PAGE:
Uli Hoeness, the ex-president of Germany’s most prestigious football club, has begun a prison sentence of three and a half years for tax evasion relating to a secret Swiss bank account. He was handed the punishment in March and decided not to appeal.
His lawyers say he is serving his time at Landsberg am Lech prison in southern Germany.
At the opening of his trial earlier this year, Hoeness was charged by prosecutors with evading €3.5 million (CHF4.3 million) in taxes from trading profits.
However, the amount spiralled during the four days of the court case. Investigators put the amount to €27.2 million, which Hoeness' lawyers did not contest.
The 62-year-old former football star apologised in court and pleaded for leniency.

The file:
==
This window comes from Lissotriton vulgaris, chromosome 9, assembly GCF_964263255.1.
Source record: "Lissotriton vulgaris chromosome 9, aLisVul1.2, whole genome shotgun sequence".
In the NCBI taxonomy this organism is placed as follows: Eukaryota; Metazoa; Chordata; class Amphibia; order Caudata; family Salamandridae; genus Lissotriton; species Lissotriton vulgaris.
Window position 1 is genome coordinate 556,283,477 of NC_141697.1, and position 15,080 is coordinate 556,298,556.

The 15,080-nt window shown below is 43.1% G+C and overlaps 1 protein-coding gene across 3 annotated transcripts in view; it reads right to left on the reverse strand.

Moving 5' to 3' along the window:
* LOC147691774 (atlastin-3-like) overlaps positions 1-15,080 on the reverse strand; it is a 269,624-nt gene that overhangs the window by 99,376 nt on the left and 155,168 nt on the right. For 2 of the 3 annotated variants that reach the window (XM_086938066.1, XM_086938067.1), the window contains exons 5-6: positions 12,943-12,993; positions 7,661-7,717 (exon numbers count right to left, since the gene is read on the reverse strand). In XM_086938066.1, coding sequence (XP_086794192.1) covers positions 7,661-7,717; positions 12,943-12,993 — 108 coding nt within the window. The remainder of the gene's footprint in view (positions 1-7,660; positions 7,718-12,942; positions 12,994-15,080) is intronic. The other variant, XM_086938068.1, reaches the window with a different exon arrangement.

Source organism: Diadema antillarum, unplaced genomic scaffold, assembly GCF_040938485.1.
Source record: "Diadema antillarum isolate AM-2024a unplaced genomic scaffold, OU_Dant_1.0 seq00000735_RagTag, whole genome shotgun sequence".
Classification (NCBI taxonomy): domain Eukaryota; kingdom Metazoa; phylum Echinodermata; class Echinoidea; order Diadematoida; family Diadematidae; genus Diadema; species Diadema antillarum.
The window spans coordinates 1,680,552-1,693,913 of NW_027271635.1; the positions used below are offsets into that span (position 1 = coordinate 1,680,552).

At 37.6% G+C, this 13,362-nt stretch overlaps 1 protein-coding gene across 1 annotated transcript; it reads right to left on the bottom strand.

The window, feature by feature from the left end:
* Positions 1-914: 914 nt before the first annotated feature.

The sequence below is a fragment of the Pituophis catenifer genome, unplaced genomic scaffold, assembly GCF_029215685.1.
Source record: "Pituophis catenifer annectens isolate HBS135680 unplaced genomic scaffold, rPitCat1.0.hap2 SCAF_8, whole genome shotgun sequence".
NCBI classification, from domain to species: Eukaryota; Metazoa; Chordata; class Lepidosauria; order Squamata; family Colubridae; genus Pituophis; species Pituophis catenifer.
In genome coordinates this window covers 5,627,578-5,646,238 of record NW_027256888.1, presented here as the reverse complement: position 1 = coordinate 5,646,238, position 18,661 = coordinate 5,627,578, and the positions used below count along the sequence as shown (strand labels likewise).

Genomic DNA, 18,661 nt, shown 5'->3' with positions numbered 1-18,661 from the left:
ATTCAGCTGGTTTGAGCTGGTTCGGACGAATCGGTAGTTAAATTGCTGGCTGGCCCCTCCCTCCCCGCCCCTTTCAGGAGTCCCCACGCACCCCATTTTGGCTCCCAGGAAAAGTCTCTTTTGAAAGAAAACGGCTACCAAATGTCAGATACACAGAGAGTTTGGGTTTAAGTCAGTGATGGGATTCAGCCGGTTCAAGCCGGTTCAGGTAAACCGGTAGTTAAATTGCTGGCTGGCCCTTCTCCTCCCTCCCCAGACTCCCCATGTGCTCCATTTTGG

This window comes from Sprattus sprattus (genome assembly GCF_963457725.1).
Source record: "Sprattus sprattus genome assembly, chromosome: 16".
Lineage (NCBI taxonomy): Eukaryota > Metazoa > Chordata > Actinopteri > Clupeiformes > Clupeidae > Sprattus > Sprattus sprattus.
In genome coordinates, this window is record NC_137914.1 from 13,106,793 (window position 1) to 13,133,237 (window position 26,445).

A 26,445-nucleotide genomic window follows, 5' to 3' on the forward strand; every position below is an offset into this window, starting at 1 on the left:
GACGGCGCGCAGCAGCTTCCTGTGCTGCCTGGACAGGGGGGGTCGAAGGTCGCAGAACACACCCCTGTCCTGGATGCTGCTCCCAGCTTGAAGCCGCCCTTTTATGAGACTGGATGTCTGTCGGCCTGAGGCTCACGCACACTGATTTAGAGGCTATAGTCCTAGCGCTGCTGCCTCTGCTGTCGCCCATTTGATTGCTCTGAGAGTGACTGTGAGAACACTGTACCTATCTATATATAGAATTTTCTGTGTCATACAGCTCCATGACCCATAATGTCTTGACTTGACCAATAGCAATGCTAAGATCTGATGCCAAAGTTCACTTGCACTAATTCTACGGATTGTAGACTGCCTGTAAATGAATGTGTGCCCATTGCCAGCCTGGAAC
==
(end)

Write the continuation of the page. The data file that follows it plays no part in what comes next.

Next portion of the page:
However, the judge ruled Hoeness' voluntarily disclosure in January 2013 - that he had failed to pay taxes - was incomplete and did not meet a requirement needed for amnesty.
"The voluntary disclosure is not valid with documents that were presented alone," he said.
After the trial’s conclusion Hoeness said he would not appeal the ruling or sentence and would step down immediately as club president and as the chairman of its supervisory board.
The trial became the most closely watched tax evasion case in German history.
Some 55,000 tax evaders have turned themselves in over the last four years and paid a total of about €3.5 billion in back tax, according to the German taxpayers association.
The number of voluntary disclosures rose four-fold in 2013 from the previous year.